So, we all head over to Joy’s hut and she walks us around the back.  There is a grove of false banana trees there and she shows us where she has already begun the work.  Basically, you shuck the pulp with the aid of a crude and flat metal instrument, and then you put the pulp in a lined hole in the ground and ferment it for a number of days.  It goes through several different fermentation processes before the next stage of preparation begins.  Joy sits down and begins to demonstrate how to shuck the pulp.  She has a long flat board propped up at about a 45 degree angle and she places what I believe is a frond from the tree, flat on the board.  Next, she throws her right leg up and holds the top of the frond in place with her right foot.  Using the tool, she works from the bottom of the frond towards the top, collecting a white, mealy consistency pulp.  She’s laughing the whole time she’s doing it.  I think she never thought she’d have such an audience doing her daily food preparation!
"Joy" is teaching us how to harvest the false banana

“Joy” is teaching us how to harvest the false banana

     Can you guess what happens next?  Have you learned anything about my adventurous spirit yet through my writings?  If so, you know that I want to try it too!  I relay my request through our interpreter and everyone bursts out into riotous laughter!  Joy is definitely game so she guides me over and gets me set into position.  I throw my leg up on the board and many non-flattering photos are taken, I’m quite sure.  I start using the tool to work at getting the pulp and they find my shortcomings hilarious.  After several valiant attempts at doing it myself, she places her hand on mine and guides me in the necessary rhythm to have better success.  There is definitely an art to harvesting the false banana!  We are all having fun together and bonding through the language of laughter.  The non-flattering photos are definitely worth it for this moment!
     Now we learn that Lori’s boy’s sister has returned to their hut, so we head back next door to do our hut visit.  This hut is much, much larger.  And darker too.  When I first walk into it my eyes have not adjusted and I literally can’t see anything.  I remember how much more light came through Hannah and Hailu’s hut earlier and I realize that this is a much nicer hut and is probably much more comfortable in poor weather too.  Just by comparing the two homes I can already see that my little Hailu and Hannah really are the poorest of the poor.
     After my eyes begin to adjust I realize that there are baby chicks flitting all about and I must watch my step carefully to avoid stepping on them. We are getting a tour of the hut and I turn on the flashlight feature of my phone so that we can see.  This hut has a partitioned area that is basically a bedroom.  There is a mat on the floor for sleeping.  There is also a kitchen area with the remnants of a fire.  It’s a large hut, but it is now full of people and I can’t move around to see much more than that.  Lori is speaking with her family, but I can’t hear much of their interaction.  I learn later that the two cows outside come in and sleep with them during the night.  They are someone else’s cows and they get paid to take care of them.  Lori prays over her family, we say our goodbye’s and turn to leave.
Lori praying with her sponsor child and his family

Lori praying with her sponsor child and his family

     As we start to walk back to the van, Joy calls us back over and wants to show us the next step in the process of making false banana?  It’s late and I know everyone is anxious to go, but can we?!  I’m told that yes, we can stay a few more minutes.  Joy welcomes us into her hut and she’s just inside the door and she has some of the fermented pulp in a woven basket.  She’s moving it around with one hand and shaking the basket with the other.  As she does so, she collects a fine white powder which falls through the basket and resembles flour.  Again, she is all smiles as she shows off her technique.  Meanwhile, she’s stoked a fire and she’s getting ready to cook it. I’m squatted down on the floor next to Joy so I don’t notice how thick the smoke has become.  Pretty soon the rest of our group can’t take it anymore and they step outside.  The rest of the group is anxious to go, and it breaks my heart to leave when we’ve made such a connection.  How I wish I could’ve spent the day walking through Joy’s day with her and learning the ins and outs of being a woman in Sintaro! She knows we really have to go this time and we hug goodbye.  She’s still smiling and laughing and I know I can’t go without one more hug.  We wave goodbye and I wonder if/when we’ll be able to pick this lesson back up.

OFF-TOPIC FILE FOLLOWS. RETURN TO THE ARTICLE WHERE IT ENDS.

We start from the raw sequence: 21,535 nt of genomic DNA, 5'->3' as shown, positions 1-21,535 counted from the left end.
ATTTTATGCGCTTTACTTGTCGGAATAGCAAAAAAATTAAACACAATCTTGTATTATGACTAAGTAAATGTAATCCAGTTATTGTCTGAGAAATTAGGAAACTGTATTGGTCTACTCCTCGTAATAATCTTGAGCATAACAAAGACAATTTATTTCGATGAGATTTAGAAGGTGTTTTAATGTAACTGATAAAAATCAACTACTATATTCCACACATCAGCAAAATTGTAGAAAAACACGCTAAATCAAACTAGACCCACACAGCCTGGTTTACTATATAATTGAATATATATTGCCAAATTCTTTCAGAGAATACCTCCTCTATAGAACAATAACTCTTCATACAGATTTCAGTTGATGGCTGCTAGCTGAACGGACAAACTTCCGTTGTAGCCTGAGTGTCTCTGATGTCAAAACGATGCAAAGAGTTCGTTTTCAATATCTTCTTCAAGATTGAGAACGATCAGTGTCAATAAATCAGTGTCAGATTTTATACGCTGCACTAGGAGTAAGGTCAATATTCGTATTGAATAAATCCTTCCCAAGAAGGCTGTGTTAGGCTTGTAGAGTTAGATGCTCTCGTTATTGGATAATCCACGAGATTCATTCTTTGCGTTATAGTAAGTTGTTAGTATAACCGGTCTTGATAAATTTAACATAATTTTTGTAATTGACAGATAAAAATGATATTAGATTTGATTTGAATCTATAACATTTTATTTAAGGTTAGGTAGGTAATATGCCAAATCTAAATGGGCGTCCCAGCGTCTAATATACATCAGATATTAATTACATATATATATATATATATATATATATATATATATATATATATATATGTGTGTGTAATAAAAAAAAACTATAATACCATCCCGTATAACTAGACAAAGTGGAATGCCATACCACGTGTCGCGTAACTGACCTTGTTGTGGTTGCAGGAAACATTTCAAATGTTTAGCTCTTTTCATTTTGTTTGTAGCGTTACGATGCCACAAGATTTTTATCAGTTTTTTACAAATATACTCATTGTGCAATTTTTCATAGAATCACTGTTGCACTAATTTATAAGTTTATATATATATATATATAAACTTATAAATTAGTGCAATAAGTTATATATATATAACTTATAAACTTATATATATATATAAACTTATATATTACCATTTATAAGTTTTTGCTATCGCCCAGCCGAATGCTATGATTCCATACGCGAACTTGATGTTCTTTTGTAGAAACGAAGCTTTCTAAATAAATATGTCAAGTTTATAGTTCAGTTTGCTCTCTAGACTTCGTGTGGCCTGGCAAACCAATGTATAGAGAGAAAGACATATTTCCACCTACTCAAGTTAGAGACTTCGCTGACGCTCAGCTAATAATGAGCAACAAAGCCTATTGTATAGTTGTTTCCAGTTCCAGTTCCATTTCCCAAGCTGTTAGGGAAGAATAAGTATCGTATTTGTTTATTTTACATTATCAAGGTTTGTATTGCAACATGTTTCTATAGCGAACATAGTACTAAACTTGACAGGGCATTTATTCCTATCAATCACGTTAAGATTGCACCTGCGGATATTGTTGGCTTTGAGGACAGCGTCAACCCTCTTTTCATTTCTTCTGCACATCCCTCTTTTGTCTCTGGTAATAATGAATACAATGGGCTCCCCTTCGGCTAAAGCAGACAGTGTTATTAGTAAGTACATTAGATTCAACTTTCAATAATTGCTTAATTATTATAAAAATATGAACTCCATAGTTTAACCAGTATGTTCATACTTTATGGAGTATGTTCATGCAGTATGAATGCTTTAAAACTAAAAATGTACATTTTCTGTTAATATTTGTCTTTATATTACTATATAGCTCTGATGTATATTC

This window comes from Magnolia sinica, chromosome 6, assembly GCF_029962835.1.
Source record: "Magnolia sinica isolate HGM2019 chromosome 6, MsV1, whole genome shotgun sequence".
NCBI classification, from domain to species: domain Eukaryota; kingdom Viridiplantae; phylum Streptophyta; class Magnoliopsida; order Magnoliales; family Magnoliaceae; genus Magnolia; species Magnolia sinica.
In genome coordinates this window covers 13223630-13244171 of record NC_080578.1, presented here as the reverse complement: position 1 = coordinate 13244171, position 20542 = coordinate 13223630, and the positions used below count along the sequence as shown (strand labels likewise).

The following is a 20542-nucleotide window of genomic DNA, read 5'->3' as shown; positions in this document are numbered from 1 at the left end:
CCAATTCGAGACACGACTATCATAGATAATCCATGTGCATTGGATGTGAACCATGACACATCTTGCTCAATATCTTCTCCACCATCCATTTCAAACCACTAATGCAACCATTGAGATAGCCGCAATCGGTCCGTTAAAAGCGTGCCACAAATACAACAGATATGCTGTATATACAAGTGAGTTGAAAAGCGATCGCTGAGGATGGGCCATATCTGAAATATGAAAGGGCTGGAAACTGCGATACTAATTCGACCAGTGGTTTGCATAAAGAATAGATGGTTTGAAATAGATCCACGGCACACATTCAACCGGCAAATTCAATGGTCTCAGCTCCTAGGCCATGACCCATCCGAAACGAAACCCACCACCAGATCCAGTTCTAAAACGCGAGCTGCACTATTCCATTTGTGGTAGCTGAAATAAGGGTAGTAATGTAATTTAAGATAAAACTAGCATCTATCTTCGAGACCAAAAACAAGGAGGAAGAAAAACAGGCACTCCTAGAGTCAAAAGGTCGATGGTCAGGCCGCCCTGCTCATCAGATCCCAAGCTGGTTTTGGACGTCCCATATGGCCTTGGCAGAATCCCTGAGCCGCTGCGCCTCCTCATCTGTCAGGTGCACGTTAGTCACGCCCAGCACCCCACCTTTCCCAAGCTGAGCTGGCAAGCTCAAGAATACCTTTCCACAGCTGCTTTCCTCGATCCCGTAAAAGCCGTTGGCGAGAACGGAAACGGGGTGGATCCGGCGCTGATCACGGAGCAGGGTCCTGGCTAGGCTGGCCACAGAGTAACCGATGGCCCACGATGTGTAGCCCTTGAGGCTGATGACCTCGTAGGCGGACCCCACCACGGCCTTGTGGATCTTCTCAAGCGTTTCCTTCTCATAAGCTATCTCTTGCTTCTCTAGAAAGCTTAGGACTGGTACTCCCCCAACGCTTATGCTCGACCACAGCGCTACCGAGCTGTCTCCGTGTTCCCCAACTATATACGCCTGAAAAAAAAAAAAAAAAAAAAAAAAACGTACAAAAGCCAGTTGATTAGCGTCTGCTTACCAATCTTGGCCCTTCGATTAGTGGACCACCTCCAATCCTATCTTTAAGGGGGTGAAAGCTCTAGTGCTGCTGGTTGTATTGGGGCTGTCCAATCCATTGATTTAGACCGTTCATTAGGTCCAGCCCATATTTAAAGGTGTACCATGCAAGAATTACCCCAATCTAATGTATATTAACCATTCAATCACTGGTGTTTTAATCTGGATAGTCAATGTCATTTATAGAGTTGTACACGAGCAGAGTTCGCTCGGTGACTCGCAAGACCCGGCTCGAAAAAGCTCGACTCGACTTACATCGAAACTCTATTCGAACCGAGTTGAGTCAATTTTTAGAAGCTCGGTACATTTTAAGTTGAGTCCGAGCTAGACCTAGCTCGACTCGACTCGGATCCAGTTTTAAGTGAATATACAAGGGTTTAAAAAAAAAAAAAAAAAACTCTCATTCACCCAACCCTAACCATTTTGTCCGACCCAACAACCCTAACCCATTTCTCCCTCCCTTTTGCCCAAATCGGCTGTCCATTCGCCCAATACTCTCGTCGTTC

As we begin our drive out of the village, the sun is starting to go down and some clouds have come in, in the distance.  These are the first clouds I’ve seen and it creates a beautiful sky with the rays of the sun shining down over Sintaro.  We begin our drive away.  I don’t think most of the locals know that this is our last day in the village and we won’t be back tomorrow.  But I know it, and a sadness comes over me that this truly is goodbye.  Kids run next to the van, waving goodbye with big smiles on their faces.  I open the window wide and lean out waving, and saying “bye!” over and over again. I hold eye contact with each person as long as I can before they are out of sight.  It is a bittersweet goodbye. I have fallen in love with this place and these people and I will miss them.
     The ride back to the hotel seems longer tonight.  Most of the rest of the team is chatting about their day, but I sit quietly because I want to take in every last detail and capture every moment in my mind.
     It’s late when we finally get back to Awasa and we decide that Gelato sounds good, instead of dinner.  We stop for a scoop a block away from our hotel, say our goodnight’s and head off to our rooms.
     Tomorrow we begin the trek back to Addis, so I begin to organize my belongings to pack. Once I get that done, I head to another building in search of wifi for a few minutes and then finally collapse into bed.  They journey is not yet over…